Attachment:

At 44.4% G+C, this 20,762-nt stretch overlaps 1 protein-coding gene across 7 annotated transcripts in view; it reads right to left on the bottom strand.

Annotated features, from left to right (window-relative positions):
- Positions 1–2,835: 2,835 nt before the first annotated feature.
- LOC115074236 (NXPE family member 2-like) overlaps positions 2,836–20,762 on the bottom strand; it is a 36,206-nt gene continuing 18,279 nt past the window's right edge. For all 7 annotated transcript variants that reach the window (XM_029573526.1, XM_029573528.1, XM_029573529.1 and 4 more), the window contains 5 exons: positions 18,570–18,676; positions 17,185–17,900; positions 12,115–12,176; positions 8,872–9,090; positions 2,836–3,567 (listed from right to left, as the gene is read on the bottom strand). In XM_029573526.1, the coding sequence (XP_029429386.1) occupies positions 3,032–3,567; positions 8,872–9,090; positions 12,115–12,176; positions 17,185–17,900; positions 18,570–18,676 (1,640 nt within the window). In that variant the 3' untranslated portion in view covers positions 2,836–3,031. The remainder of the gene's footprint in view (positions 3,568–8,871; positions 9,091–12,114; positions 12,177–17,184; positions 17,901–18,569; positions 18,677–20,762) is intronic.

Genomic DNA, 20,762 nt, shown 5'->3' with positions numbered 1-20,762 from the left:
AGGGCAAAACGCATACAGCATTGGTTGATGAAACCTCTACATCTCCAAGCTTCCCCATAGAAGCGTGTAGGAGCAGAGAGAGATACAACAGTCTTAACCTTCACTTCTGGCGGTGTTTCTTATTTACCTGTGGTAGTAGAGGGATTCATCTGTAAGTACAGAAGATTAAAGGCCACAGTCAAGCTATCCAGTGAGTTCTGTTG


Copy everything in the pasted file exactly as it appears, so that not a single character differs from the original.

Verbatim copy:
At 44.4% G+C, this 20,762-nt stretch overlaps 1 protein-coding gene across 7 annotated transcripts in view; it reads right to left on the bottom strand.

Annotated features, from left to right (window-relative positions):
- Positions 1–2,835: 2,835 nt before the first annotated feature.
- LOC115074236 (NXPE family member 2-like) overlaps positions 2,836–20,762 on the bottom strand; it is a 36,206-nt gene continuing 18,279 nt past the window's right edge. For all 7 annotated transcript variants that reach the window (XM_029573526.1, XM_029573528.1, XM_029573529.1 and 4 more), the window contains 5 exons: positions 18,570–18,676; positions 17,185–17,900; positions 12,115–12,176; positions 8,872–9,090; positions 2,836–3,567 (listed from right to left, as the gene is read on the bottom strand). In XM_029573526.1, the coding sequence (XP_029429386.1) occupies positions 3,032–3,567; positions 8,872–9,090; positions 12,115–12,176; positions 17,185–17,900; positions 18,570–18,676 (1,640 nt within the window). In that variant the 3' untranslated portion in view covers positions 2,836–3,031. The remainder of the gene's footprint in view (positions 3,568–8,871; positions 9,091–12,114; positions 12,177–17,184; positions 17,901–18,569; positions 18,677–20,762) is intronic.

Genomic DNA, 20,762 nt, shown 5'->3' with positions numbered 1-20,762 from the left:
AGGGCAAAACGCATACAGCATTGGTTGATGAAACCTCTACATCTCCAAGCTTCCCCATAGAAGCGTGTAGGAGCAGAGAGAGATACAACAGTCTTAACCTTCACTTCTGGCGGTGTTTCTTATTTACCTGTGGTAGTAGAGGGATTCATCTGTAAGTACAGAAGATTAAAGGCCACAGTCAAGCTATCCAGTGAGTTCTGTTG